Reno Divorce Colony Literature

Courtesy of the Nevada Historical Society.

A historic photograph captured the Washoe County Courthouse shortly after its completion in 1911. Frederic DeLongchamps, one of Nevada's most noted architects, won a design competition for this project not long after beginning his practice.

Courtesy of Mella Harmon.

One of the myths of Reno's divorce trade was the tradition of divorce-seekers tossing their wedding ring off of the Virginia Street Bridge once the final decree was granted. It is one of the iconic images of the period, regardless of whether it ever happened or not.

Courtesy of Mella Harmon.

Judges at the Washoe County Courthouse, also known as the "House of Divide," issued many thousands of final divorce decrees between 1900 and 1970. The Riverside Hotel, next door to the courthouse, was a fashionable address for divorce-seekers waiting out their residency period.

From the 1920s through the 1960s, Reno was the divorce center of the United States. Known as the Colony, Reno attracted the famous and infamous. The literature that emerged from the Colony included informational pamphlets and brochures, magazines, newspaper articles, short stories, poems, approximately two dozen novels, and two plays. With rare exceptions, the literature was genre and pulp fiction—often no more than true confessions or anecdotal storytelling.

The divorce trade started at the turn of the twentieth century, and between 1929 and 1939, more than 30,000 divorces were granted in Reno. Because of this, the Washoe County Courthouse gained fame beyond its modest foundations. In 1927, when the six-month residency for citizenship was reduced to three months and, in 1931, further reduced to six weeks, eastern lawyers saw an opportunity to send clients west for divorces.

George A. Bartlett, a Reno lawyer and judge who presided over thousands of divorce cases, plays the role of sage and patriarch in his memoir Men, Women and Conflict: An Intimate Study of Love, Marriage & Divorce (1931). Bartlett renders advice on marriage, divorce and the law, nightmares, birth control, adultery, children, the rich and poor, women and business, and the price of affection. As Bartlett points out in the book, marriage and divorce are state, not federal issues, and "there are 48 different ways of getting married and divorced, geographically speaking."

A first impression of the literature is that divorce is women's work. In Reno (1941), journalist Max Miller wrote, "It is a fact that nine out of ten women who come to Reno for a divorce are doing so under order of their husbands." Although women were in the majority, men also came for divorce. Pamphlets and handbooks with hotel advertisements and sample railroad fares, such as George Bond's Six Months in Reno (1921) and Tom Gilbert's Reno! It Won't Be Long Now (1927), paved the way for what Cornelius Vanderbilt, Jr. called "the City of Broken Vows."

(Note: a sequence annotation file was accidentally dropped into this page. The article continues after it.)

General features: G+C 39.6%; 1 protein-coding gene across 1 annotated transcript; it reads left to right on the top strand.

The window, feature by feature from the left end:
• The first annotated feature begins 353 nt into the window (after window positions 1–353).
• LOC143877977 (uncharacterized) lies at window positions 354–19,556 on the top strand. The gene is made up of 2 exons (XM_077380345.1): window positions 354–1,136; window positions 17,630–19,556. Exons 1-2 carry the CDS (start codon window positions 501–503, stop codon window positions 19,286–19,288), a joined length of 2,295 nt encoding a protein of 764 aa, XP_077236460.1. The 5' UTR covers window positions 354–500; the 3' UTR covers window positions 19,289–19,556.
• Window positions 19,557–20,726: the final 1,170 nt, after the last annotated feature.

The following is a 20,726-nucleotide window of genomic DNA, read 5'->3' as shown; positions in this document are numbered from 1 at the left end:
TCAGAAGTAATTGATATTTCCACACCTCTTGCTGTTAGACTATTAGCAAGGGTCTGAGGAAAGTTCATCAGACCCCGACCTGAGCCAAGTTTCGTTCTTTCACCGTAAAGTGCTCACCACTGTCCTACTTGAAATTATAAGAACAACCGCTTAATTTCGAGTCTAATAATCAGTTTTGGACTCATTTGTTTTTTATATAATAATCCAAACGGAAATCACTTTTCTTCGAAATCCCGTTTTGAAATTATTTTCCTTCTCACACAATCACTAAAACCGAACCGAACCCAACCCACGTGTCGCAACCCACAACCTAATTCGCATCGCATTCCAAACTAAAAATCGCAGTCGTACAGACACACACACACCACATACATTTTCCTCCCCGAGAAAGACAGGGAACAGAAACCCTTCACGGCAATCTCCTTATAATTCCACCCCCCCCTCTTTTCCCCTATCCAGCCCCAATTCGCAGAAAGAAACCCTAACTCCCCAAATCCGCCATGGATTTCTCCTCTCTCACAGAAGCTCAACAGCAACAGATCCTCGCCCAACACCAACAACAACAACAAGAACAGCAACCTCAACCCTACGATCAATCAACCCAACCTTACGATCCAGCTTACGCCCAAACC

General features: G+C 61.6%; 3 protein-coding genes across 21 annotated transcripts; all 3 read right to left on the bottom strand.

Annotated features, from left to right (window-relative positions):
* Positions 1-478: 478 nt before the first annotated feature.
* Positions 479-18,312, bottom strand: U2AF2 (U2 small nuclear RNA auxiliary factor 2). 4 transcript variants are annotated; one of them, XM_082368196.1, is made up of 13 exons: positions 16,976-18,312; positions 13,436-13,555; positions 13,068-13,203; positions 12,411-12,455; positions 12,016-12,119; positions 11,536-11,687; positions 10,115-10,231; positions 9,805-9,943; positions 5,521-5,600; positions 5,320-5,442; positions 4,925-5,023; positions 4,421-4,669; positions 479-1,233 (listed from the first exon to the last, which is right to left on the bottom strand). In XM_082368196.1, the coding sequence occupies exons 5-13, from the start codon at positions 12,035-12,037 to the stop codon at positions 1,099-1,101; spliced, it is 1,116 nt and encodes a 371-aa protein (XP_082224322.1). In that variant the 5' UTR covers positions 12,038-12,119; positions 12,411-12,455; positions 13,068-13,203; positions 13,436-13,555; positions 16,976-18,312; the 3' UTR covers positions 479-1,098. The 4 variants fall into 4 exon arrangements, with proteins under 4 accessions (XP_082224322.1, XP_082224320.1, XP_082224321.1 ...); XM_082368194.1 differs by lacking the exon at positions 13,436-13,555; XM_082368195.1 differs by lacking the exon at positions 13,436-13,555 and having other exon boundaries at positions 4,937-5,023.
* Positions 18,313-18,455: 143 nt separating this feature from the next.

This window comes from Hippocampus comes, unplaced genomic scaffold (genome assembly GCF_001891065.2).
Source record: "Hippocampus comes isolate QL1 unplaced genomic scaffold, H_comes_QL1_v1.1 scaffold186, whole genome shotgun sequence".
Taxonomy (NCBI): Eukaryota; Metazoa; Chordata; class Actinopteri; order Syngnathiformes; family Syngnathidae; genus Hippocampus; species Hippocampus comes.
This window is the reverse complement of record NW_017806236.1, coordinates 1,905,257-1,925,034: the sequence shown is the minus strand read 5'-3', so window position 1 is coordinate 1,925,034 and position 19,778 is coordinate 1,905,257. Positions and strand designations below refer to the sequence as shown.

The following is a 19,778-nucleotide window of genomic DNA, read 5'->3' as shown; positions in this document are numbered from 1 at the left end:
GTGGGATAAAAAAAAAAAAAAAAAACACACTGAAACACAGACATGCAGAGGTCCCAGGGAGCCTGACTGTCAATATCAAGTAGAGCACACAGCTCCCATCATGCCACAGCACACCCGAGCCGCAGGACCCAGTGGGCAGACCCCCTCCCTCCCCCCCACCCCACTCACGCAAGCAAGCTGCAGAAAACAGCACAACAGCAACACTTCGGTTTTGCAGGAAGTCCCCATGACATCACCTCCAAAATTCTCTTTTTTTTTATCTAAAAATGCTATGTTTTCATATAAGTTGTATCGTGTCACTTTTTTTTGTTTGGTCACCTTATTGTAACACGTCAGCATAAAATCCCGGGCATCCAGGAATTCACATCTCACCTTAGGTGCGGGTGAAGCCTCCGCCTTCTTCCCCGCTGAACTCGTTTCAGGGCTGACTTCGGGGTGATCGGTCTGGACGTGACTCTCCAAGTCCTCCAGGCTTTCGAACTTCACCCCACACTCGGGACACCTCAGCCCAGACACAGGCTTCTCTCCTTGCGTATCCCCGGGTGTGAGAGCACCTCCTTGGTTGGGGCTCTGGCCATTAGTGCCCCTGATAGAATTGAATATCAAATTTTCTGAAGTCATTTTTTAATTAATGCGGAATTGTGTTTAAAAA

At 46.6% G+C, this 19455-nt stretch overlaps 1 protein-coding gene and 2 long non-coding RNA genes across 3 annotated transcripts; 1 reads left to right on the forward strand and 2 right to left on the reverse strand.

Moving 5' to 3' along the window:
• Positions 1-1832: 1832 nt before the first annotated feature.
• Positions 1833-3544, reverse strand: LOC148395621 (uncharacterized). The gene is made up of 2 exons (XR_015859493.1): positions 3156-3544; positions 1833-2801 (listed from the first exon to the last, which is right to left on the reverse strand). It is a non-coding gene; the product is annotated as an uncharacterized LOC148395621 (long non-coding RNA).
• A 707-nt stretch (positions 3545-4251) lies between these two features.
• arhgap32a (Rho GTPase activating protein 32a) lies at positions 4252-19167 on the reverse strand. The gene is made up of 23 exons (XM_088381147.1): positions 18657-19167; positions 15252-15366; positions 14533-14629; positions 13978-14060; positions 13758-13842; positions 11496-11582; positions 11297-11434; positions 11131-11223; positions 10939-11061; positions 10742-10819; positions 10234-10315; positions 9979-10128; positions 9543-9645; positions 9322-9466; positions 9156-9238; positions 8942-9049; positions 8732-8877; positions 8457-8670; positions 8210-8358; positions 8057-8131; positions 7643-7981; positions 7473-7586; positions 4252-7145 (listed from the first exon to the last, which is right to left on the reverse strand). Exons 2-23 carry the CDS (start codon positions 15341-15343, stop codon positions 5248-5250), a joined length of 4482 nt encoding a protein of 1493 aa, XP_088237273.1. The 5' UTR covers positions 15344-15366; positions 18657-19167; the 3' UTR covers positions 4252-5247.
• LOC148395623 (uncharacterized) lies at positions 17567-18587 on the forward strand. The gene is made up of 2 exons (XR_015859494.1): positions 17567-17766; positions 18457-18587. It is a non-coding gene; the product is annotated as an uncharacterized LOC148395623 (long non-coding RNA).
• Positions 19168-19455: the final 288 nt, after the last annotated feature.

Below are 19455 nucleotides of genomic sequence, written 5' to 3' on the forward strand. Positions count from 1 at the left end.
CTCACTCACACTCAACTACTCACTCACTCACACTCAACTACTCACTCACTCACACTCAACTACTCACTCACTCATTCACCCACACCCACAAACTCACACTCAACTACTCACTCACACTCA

It helped to have money for attorney's fees, transportation, and living expenses, but the Nevada "quickie" divorce was accessible to people from all races and socio-economic levels. According to Nevada historian Mella Rothwell Harmon, "those of modest means worked their way through the three months or six weeks and found shared housing situations." While Reno accommodated all who were able to come, the wealthy got the press, publicity and, ultimately, the sordid plot lines. Anonymous articles such as "A Woman Writes: Notes on the Divorce Racket by an Ex-Wife" (Chicago Daily News, 1930); "Can Divorce Be Successful?" (Harper's Magazine, February 1938); Rita S. Halle's "The Lesson I Learned at Reno" (Good Housekeeping, April 1932); and William L. Prosser's "Divorce" (The Forum and Century Magazine, December 1938) informed readers of the experience of divorce in Reno.

Many divorce seekers, according to Harmon, "were serious-minded people who often brought their children with them and the boardinghouses and rooming houses tended to forbid fraternization." For others, the residence hotels and guest ranches created a party atmosphere. Together with time and privacy, women could indulge in flirtations and, sometimes, affairs. Other than lawyers, hotel, and guest ranch workers, these short-term residents had little contact with the permanent population. Generally, the short-lived attraction or affair with a dude ranch cowboy or lawyer ended with the divorce decree. Max Miller comments that "so many of these cast-off wives on reaching Reno, make hapless fools of themselves with strangers." This atmosphere created romantic, sensational, and sentimental plot lines, sending the message that divorce seekers were not alone.